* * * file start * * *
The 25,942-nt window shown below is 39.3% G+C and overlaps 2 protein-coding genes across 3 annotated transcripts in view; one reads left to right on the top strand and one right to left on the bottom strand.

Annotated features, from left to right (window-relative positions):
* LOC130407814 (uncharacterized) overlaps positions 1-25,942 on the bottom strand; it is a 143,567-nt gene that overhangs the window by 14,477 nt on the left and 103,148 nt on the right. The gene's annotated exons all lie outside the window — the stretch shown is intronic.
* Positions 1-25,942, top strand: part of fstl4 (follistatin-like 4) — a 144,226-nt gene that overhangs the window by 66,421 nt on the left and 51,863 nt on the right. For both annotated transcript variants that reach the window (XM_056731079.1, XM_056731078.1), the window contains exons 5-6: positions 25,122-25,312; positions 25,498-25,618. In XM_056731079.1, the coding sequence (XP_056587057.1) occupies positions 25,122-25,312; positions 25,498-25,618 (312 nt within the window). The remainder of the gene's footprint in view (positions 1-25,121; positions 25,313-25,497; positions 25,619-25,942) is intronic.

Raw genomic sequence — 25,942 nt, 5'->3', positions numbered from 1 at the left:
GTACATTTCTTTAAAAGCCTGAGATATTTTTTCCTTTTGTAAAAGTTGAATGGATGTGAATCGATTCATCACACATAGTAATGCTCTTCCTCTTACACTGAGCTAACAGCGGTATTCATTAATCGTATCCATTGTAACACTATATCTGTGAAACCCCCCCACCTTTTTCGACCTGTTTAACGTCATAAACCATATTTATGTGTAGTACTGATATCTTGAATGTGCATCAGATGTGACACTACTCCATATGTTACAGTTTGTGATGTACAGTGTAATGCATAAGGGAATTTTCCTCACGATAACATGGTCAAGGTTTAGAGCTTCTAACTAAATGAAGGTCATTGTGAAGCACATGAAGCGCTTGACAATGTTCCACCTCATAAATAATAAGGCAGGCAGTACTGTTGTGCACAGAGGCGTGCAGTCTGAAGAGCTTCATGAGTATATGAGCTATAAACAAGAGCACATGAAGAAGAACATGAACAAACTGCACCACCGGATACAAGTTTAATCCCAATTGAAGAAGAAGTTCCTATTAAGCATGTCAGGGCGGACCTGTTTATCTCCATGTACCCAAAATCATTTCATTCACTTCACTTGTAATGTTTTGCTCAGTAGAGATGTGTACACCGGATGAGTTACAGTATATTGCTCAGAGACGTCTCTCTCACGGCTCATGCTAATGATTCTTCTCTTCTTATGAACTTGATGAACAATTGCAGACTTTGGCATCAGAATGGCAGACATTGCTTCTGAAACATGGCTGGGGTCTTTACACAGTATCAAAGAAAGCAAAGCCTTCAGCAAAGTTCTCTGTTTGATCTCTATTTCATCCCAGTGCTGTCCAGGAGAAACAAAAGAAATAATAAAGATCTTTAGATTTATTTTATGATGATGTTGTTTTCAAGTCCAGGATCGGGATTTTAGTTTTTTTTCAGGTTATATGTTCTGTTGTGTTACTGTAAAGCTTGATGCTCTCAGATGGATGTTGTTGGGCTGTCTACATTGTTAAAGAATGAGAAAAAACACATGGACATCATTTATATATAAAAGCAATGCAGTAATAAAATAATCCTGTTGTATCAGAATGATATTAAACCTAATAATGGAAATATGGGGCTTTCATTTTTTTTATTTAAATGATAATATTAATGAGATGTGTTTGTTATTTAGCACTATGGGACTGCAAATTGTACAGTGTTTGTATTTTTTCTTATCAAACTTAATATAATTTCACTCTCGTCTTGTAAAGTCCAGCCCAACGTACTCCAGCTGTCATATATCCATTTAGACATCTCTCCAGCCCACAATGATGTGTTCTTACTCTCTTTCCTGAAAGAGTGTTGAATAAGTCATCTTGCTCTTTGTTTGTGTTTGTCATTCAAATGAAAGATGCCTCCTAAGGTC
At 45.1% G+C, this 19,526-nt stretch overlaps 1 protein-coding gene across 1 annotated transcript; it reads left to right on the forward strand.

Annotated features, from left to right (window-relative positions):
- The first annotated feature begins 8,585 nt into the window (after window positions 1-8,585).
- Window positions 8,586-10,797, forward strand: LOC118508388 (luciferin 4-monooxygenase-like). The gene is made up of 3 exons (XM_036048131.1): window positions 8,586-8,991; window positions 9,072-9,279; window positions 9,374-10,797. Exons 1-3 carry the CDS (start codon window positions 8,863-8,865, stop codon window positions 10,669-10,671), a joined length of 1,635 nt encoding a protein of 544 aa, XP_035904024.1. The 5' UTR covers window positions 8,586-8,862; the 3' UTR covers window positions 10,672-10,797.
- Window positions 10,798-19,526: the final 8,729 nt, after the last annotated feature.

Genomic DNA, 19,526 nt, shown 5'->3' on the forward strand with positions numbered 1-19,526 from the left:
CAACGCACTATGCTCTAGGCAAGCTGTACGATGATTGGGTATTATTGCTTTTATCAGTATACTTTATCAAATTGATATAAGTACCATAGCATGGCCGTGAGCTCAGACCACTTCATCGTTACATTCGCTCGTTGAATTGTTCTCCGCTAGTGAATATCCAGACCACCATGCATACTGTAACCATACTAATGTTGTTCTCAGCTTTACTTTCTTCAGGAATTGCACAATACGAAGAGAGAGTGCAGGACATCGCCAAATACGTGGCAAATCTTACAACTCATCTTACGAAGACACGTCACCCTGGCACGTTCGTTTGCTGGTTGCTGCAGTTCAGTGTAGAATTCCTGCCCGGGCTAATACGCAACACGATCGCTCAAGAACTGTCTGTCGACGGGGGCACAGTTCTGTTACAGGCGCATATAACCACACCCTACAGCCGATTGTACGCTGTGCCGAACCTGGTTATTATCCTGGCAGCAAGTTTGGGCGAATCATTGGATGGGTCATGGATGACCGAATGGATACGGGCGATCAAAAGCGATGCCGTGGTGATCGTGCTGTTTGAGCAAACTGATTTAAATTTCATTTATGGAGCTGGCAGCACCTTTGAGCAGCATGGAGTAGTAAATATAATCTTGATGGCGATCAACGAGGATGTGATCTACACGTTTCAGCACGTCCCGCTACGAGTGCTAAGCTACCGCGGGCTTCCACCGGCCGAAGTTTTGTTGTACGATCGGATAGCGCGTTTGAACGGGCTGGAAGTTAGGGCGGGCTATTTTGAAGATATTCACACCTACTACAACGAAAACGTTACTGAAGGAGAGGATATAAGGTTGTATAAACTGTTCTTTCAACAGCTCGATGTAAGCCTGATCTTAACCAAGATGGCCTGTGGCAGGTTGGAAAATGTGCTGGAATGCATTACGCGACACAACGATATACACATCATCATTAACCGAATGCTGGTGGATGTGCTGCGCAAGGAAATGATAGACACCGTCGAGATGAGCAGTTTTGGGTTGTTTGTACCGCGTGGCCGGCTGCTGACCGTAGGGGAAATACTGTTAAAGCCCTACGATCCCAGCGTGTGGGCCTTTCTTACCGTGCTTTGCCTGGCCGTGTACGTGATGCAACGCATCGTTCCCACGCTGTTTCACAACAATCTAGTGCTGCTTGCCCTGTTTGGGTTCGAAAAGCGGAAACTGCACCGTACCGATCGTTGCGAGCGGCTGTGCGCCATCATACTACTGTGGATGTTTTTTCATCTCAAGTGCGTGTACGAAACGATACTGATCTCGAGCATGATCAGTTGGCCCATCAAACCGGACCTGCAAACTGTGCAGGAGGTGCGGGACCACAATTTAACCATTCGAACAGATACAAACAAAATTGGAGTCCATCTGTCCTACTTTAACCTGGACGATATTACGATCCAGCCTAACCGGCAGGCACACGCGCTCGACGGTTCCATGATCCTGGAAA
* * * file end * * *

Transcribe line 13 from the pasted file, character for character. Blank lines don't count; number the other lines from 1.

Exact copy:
CAACGCACTATGCTCTAGGCAAGCTGTACGATGATTGGGTATTATTGCTTTTATCAGTATACTTTATCAAATTGATATAAGTACCATAGCATGGCCGTGAGCTCAGACCACTTCATCGTTACATTCGCTCGTTGAATTGTTCTCCGCTAGTGAATATCCAGACCACCATGCATACTGTAACCATACTAATGTTGTTCTCAGCTTTACTTTCTTCAGGAATTGCACAATACGAAGAGAGAGTGCAGGACATCGCCAAATACGTGGCAAATCTTACAACTCATCTTACGAAGACACGTCACCCTGGCACGTTCGTTTGCTGGTTGCTGCAGTTCAGTGTAGAATTCCTGCCCGGGCTAATACGCAACACGATCGCTCAAGAACTGTCTGTCGACGGGGGCACAGTTCTGTTACAGGCGCATATAACCACACCCTACAGCCGATTGTACGCTGTGCCGAACCTGGTTATTATCCTGGCAGCAAGTTTGGGCGAATCATTGGATGGGTCATGGATGACCGAATGGATACGGGCGATCAAAAGCGATGCCGTGGTGATCGTGCTGTTTGAGCAAACTGATTTAAATTTCATTTATGGAGCTGGCAGCACCTTTGAGCAGCATGGAGTAGTAAATATAATCTTGATGGCGATCAACGAGGATGTGATCTACACGTTTCAGCACGTCCCGCTACGAGTGCTAAGCTACCGCGGGCTTCCACCGGCCGAAGTTTTGTTGTACGATCGGATAGCGCGTTTGAACGGGCTGGAAGTTAGGGCGGGCTATTTTGAAGATATTCACACCTACTACAACGAAAACGTTACTGAAGGAGAGGATATAAGGTTGTATAAACTGTTCTTTCAACAGCTCGATGTAAGCCTGATCTTAACCAAGATGGCCTGTGGCAGGTTGGAAAATGTGCTGGAATGCATTACGCGACACAACGATATACACATCATCATTAACCGAATGCTGGTGGATGTGCTGCGCAAGGAAATGATAGACACCGTCGAGATGAGCAGTTTTGGGTTGTTTGTACCGCGTGGCCGGCTGCTGACCGTAGGGGAAATACTGTTAAAGCCCTACGATCCCAGCGTGTGGGCCTTTCTTACCGTGCTTTGCCTGGCCGTGTACGTGATGCAACGCATCGTTCCCACGCTGTTTCACAACAATCTAGTGCTGCTTGCCCTGTTTGGGTTCGAAAAGCGGAAACTGCACCGTACCGATCGTTGCGAGCGGCTGTGCGCCATCATACTACTGTGGATGTTTTTTCATCTCAAGTGCGTGTACGAAACGATACTGATCTCGAGCATGATCAGTTGGCCCATCAAACCGGACCTGCAAACTGTGCAGGAGGTGCGGGACCACAATTTAACCATTCGAACAGATACAAACAAAATTGGAGTCCATCTGTCCTACTTTAACCTGGACGATATTACGATCCAGCCTAACCGGCAGGCACACGCGCTCGACGGTTCCATGATCCTGGAAA